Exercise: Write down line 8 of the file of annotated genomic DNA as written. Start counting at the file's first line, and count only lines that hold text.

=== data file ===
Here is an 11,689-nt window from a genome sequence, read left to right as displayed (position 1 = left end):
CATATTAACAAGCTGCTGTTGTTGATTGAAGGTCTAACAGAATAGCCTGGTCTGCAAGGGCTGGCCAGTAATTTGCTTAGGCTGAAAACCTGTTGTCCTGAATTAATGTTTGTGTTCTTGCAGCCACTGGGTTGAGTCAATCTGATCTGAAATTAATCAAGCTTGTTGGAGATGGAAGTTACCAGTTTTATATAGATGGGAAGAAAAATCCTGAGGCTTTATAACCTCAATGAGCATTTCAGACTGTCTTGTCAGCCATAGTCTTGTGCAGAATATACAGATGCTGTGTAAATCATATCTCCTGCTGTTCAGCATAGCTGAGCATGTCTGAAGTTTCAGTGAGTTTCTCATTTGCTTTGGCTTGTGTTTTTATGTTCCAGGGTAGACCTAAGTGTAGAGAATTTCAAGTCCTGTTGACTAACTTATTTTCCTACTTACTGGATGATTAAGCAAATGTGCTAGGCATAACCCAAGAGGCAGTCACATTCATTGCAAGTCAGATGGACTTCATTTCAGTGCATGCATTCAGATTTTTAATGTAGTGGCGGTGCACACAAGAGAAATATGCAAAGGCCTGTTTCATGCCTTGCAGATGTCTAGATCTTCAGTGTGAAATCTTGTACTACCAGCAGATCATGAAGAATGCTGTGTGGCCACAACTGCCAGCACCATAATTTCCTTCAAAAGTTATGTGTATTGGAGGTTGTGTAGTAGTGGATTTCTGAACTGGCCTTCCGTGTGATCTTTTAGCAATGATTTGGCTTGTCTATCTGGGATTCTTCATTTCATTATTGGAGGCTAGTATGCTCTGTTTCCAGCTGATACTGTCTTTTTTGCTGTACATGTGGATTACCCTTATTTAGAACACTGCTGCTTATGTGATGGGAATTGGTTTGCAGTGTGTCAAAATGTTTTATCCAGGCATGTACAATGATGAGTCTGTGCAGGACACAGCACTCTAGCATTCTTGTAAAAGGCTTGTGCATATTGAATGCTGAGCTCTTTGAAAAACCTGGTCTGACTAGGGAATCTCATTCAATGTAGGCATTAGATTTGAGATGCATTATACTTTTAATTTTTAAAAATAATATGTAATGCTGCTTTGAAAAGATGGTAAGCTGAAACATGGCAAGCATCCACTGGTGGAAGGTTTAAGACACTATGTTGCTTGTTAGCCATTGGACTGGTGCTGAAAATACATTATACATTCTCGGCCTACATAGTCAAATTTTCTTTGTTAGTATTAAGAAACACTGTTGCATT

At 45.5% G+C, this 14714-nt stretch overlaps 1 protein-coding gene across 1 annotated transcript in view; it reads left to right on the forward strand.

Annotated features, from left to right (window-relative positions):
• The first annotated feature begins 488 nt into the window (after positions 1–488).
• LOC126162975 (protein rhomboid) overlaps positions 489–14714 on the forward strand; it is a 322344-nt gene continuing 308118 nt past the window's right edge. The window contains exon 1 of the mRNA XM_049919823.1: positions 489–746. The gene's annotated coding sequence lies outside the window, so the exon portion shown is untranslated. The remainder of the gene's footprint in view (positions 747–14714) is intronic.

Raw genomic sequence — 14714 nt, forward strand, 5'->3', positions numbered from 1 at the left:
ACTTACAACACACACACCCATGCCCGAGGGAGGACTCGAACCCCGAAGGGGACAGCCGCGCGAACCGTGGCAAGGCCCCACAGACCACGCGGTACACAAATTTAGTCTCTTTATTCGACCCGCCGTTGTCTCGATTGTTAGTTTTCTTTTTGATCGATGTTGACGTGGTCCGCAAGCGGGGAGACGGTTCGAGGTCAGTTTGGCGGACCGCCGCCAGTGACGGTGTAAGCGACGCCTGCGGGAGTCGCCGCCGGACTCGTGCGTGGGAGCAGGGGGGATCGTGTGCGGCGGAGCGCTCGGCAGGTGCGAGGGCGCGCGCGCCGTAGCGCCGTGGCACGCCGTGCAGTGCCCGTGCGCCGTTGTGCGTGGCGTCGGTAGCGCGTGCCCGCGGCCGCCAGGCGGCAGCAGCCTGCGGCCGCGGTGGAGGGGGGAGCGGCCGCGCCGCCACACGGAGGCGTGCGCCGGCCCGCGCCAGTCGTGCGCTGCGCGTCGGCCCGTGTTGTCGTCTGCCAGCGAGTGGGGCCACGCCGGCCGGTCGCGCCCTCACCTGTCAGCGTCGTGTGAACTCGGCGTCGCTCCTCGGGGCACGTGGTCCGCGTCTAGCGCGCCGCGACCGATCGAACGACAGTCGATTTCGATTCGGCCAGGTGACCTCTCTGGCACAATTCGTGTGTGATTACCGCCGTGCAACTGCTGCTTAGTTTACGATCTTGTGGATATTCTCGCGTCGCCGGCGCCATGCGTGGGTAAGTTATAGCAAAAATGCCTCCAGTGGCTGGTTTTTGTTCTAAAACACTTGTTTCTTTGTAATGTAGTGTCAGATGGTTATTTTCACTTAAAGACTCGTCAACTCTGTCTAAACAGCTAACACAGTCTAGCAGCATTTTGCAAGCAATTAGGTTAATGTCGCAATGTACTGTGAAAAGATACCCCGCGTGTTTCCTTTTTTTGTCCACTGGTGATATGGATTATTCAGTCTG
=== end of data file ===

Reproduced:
ACTTACAACACACACACCCATGCCCGAGGGAGGACTCGAACCCCGAAGGGGACAGCCGCGCGAACCGTGGCAAGGCCCCACAGACCACGCGGTACACAAATTTAGTCTCTTTATTCGACCCGCCGTTGTCTCGATTGTTAGTTTTCTTTTTGATCGATGTTGACGTGGTCCGCAAGCGGGGAGACGGTTCGAGGTCAGTTTGGCGGACCGCCGCCAGTGACGGTGTAAGCGACGCCTGCGGGAGTCGCCGCCGGACTCGTGCGTGGGAGCAGGGGGGATCGTGTGCGGCGGAGCGCTCGGCAGGTGCGAGGGCGCGCGCGCCGTAGCGCCGTGGCACGCCGTGCAGTGCCCGTGCGCCGTTGTGCGTGGCGTCGGTAGCGCGTGCCCGCGGCCGCCAGGCGGCAGCAGCCTGCGGCCGCGGTGGAGGGGGGAGCGGCCGCGCCGCCACACGGAGGCGTGCGCCGGCCCGCGCCAGTCGTGCGCTGCGCGTCGGCCCGTGTTGTCGTCTGCCAGCGAGTGGGGCCACGCCGGCCGGTCGCGCCCTCACCTGTCAGCGTCGTGTGAACTCGGCGTCGCTCCTCGGGGCACGTGGTCCGCGTCTAGCGCGCCGCGACCGATCGAACGACAGTCGATTTCGATTCGGCCAGGTGACCTCTCTGGCACAATTCGTGTGTGATTACCGCCGTGCAACTGCTGCTTAGTTTACGATCTTGTGGATATTCTCGCGTCGCCGGCGCCATGCGTGGGTAAGTTATAGCAAAAATGCCTCCAGTGGCTGGTTTTTGTTCTAAAACACTTGTTTCTTTGTAATGTAGTGTCAGATGGTTATTTTCACTTAAAGACTCGTCAACTCTGTCTAAACAGCTAACACAGTCTAGCAGCATTTTGCAAGCAATTAGGTTAATGTCGCAATGTACTGTGAAAAGATACCCCGCGTGTTTCCTTTTTTTGTCCACTGGTGATATGGATTATTCAGTCTG